More details on the federal government’s commitment to establish an Australian Space Agency are expected in next week’s budget.
In his budget speech on Tuesday, Treasurer Scott Morrison is tipped to allocate A$50 million to help establish the agency.
Former CSIRO boss Megan Clark will reportedly head the agency for its first year. She is chair of the Expert Reference Group, part of the government’s review of Australia’s space industry capability.
Following a period of consultation, the group earlier this year delivered its final strategy to the government on how the agency should take shape.
The campaign to get a space agency for Australia has been running for years, and has been extensively covered by The Conversation.
1. Why Australia needs a space agency
Back in August 2013, Andrew Dempster, director of the Australian Centre for Space Engineering Research UNSW, highlighted the problem, arguing there was a hole in the Australian public administration where a space agency should be.
He pointed to a 2009 Senate report that noted then that Australia was the only Organisation for Economic Co-operation and Development (OECD) country to lack a space agency.
Dempster outlined ten reasons why he and others believed Australia needed a space agency. Apart from helping to secure funding, and giving Australia access to other space agencies, one of the key arguments was to keep our space experts and engineers in Australia.
He said the UK space agency allowed it to set goals on how it could be part of a global space economy likely to be worth some £400 billion by 2030:
The absolute best Australian students are being attracted to space at the undergraduate level, and goals like that will provide them with somewhere to work – here.
So there are plenty of reasons to establish a space agency – otherwise, Australia will remain “lost in space”.
2. More lessons from the UK
A year later, in July 2014, Dempster and UNSW colleagues Barnaby Osborne and Elias Aboutanios argued again the lessons that could be learned from the UK’s space agency.
They highlighted the pressure from space industry leaders for better UK government support, and a goal to capture 10% of the global space market.
If the UK can do it, why not Australia? But just how much of the global space market does Australia have?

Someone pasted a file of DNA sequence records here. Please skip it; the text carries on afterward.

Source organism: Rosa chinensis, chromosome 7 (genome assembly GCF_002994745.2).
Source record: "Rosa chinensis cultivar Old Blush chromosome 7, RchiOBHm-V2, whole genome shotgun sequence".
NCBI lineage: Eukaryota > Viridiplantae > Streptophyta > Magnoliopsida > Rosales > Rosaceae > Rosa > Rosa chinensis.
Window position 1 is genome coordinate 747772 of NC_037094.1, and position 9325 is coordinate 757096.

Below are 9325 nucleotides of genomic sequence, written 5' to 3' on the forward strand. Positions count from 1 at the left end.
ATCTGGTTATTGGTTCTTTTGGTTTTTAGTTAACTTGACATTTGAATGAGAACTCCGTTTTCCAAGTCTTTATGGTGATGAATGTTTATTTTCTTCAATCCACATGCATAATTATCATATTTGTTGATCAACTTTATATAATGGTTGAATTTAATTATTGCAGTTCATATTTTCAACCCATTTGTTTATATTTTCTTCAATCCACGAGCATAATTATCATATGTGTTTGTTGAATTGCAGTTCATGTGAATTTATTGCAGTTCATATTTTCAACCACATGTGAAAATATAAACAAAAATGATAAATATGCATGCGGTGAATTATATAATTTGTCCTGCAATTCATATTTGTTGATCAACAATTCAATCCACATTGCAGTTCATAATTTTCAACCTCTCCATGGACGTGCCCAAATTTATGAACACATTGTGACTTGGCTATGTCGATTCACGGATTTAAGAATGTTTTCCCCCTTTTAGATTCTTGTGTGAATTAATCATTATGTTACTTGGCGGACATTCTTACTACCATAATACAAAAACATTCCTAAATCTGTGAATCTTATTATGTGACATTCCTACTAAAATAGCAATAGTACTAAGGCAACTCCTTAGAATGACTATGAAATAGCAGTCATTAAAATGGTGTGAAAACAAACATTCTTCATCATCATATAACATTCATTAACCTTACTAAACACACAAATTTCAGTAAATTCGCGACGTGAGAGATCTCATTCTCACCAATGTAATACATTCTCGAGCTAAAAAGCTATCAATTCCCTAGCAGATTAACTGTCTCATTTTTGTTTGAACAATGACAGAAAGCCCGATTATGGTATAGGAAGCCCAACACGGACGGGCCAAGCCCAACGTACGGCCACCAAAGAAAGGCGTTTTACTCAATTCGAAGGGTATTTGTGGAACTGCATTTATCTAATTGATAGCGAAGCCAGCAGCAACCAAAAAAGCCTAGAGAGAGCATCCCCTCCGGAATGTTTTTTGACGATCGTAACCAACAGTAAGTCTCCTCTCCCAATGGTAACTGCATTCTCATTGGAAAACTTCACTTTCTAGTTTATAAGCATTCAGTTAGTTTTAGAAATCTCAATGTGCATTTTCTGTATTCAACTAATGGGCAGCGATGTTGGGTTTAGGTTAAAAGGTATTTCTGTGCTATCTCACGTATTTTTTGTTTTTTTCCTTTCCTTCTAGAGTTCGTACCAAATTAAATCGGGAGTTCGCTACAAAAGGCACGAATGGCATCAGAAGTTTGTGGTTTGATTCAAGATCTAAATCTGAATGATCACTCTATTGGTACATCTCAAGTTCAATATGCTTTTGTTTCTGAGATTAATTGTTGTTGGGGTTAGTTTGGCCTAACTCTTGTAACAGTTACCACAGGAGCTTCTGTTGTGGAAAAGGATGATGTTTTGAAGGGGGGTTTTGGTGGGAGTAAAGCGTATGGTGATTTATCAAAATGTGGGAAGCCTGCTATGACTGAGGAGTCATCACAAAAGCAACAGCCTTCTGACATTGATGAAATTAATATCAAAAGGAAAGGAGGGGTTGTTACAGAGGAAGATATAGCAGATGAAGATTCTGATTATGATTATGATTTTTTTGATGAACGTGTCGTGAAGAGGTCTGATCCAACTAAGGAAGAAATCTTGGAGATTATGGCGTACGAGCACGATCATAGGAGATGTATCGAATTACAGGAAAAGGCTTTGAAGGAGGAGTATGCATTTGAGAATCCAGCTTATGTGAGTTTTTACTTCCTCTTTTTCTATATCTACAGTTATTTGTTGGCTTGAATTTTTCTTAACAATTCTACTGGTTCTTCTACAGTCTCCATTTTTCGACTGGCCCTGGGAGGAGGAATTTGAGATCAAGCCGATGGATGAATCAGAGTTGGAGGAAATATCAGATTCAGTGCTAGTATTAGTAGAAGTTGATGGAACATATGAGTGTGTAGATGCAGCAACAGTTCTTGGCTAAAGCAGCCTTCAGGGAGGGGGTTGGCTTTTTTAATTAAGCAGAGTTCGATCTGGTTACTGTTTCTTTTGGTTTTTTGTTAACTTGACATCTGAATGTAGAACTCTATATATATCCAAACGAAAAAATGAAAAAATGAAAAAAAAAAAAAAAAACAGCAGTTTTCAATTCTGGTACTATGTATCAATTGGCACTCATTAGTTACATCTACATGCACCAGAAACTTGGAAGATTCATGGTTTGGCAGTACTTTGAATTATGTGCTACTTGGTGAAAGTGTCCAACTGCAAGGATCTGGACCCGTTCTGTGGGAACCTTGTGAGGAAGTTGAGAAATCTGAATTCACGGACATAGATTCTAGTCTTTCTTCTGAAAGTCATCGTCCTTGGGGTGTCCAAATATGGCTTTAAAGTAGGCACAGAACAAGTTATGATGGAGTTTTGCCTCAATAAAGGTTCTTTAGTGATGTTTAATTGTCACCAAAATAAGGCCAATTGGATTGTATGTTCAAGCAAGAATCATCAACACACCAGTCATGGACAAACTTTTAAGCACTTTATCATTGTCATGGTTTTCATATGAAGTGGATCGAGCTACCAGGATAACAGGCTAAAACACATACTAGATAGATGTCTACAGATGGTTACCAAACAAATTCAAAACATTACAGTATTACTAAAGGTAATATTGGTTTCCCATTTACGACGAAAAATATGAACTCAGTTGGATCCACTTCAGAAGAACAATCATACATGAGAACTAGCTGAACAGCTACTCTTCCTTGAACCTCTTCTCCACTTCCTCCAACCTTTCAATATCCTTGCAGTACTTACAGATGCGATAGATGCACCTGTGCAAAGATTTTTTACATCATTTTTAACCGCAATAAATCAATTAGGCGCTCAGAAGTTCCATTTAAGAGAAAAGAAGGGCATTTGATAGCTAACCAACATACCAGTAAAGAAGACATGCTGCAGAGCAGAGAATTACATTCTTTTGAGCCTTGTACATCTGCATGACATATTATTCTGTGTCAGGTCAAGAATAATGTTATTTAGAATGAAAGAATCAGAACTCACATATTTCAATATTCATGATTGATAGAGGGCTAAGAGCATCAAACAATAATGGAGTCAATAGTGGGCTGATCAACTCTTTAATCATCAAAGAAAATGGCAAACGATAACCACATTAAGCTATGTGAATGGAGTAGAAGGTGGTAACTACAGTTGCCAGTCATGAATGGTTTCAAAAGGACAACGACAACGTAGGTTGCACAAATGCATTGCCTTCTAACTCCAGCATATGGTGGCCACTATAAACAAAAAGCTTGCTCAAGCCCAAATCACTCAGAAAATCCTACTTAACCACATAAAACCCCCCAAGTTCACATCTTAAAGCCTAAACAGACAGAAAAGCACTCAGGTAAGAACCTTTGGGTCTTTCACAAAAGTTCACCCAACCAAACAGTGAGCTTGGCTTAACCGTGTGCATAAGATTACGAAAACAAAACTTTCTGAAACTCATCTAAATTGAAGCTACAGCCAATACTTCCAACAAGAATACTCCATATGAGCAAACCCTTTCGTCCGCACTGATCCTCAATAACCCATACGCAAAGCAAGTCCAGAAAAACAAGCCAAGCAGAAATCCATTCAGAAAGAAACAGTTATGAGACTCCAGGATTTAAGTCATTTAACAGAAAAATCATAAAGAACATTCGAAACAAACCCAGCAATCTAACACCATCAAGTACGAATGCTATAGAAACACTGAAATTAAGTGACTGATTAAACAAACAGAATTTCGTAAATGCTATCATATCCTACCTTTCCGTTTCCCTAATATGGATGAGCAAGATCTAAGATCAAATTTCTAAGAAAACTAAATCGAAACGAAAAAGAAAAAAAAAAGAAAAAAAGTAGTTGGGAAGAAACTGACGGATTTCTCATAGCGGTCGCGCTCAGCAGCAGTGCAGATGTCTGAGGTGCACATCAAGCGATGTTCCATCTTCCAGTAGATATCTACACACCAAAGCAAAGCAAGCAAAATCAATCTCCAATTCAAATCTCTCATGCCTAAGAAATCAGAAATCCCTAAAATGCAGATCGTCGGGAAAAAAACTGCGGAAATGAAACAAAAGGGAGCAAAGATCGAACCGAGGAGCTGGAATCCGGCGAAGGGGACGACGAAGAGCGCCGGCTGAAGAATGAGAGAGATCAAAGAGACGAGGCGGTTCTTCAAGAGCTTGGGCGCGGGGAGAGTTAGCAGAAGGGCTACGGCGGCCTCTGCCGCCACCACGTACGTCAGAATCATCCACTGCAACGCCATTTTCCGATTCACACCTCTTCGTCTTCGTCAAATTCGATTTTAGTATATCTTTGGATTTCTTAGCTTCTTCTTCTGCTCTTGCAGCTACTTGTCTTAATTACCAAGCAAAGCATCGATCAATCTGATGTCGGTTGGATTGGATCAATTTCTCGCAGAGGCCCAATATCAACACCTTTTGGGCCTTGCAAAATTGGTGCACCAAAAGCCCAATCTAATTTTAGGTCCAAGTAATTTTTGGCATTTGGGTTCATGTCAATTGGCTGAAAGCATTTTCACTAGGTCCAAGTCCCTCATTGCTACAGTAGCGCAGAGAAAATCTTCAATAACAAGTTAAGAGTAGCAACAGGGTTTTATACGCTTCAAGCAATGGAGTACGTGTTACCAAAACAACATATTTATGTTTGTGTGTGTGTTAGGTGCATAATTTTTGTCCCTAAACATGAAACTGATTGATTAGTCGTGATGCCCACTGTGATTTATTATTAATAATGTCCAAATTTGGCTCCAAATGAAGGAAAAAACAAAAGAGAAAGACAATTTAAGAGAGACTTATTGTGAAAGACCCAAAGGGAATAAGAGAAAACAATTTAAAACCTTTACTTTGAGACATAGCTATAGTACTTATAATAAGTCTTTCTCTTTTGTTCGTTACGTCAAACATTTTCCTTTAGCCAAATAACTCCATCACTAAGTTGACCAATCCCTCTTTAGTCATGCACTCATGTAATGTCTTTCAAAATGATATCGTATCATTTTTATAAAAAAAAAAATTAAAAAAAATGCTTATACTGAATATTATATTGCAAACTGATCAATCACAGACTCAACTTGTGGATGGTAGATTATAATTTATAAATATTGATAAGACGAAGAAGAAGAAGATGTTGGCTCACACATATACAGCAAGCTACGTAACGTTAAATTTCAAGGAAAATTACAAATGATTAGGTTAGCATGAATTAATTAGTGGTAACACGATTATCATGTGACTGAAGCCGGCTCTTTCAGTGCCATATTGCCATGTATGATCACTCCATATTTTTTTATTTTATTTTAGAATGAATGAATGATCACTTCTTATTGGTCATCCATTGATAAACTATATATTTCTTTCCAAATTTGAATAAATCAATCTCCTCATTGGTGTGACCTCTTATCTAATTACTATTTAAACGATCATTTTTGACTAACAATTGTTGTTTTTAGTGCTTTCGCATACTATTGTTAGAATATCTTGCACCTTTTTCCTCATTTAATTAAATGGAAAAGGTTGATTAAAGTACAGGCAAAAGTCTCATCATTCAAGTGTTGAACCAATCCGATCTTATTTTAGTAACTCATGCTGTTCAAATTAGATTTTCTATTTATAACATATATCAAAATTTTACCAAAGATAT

Not a lot, said Dempster, Osborne and Aboutanios in The Conversation:
Australia has so far captured only about A$1.2 billion or just 0.37% of the existing market.
Clearly more needed to be done if Australia was to improve on that share, hence the need to look to the UK’s case for ideas on how to gain government support for a space agency here.
3. A space agency announced
In September last year the federal government finally said Australia would get a space agency.
Senator Simon Birmingham made the initial announcement in front of thousands of international delegates at the International Aeronautical Congress in Adelaide.
Among those to react to the announcement was Andrew Dempster who said:
This announcement has the potential to be monumental, and great reward for people (including me) who have fought for an agency for many years.
Details on what role the agency would take were still to be worked out but Graziella Caprarelli, associate professor in space science at UniSA, could see the potential for jobs and the economy:
…the long-term sustainability of a space industry in Australia will critically depend on the availability of local talent, steady supply of expertise, and the manufacturing and technical skills required to bring Australia to space.
4. What sort of space agency?
So a commitment was made to an Australian space agency. But what sort of space agency did people want?
The Expert Reference Group was taking submissions and plenty of people and organisations were prepared to have their say on future role of the agency.
In November last year, Anthony Wicht, an Alliance 21 Fellow (Space) at the United States Studies Centre, University of Sydney, outlined his vision for an agency:
My five steps to an effective agency are: include both “new” and “old” space, give the agency actual power, make the most of the space “brain drain” and work cooperatively with the Department of Defence.
But he too was keen to see an agency help retain Australia’s space experts, and see a return of the wealth of Australians who have gone overseas to pursue space careers.
5. A place to call home
One of the issues still to be resolved is where any space agency would be based.
Andrew Dempster, from UNSW, and Alice Gorman, a senior lecturer in archaeology and space studies, at Flinders University, picked up the argument.
Clearly there is going to be much interest from many states and territories as to the ideal location for the agency, because that means jobs said Gorman:
People probably are thinking it will be something like NASA, with a whole industrial complex. We’re not anything like that scale. Having said that, a Canberra-based headquarters supported by state-based centres makes a lot of sense.
Dempster agreed that a Canberra location for part of the agency would give it an advantage:
In terms of location, I agree there will need to be an administrative presence in Canberra, to interact with the Federal Government. Other satellite sites should reflect where the action is.
If there are to be satellite offices, they need to be close to where the industry is currently active, and where it is developing. This may require some sort of representation in each state.
There are still plenty of unknowns at this stage and it’s hoped that further details will be revealed once the funding for the space agency is confirmed in Tuesday’s budget.
The Conversation will continue to bring you expert reaction and analysis once those details are known, so watch this space (sic).
Authors: Michael Lund, Deputy Editor: Science + Technology, The Conversation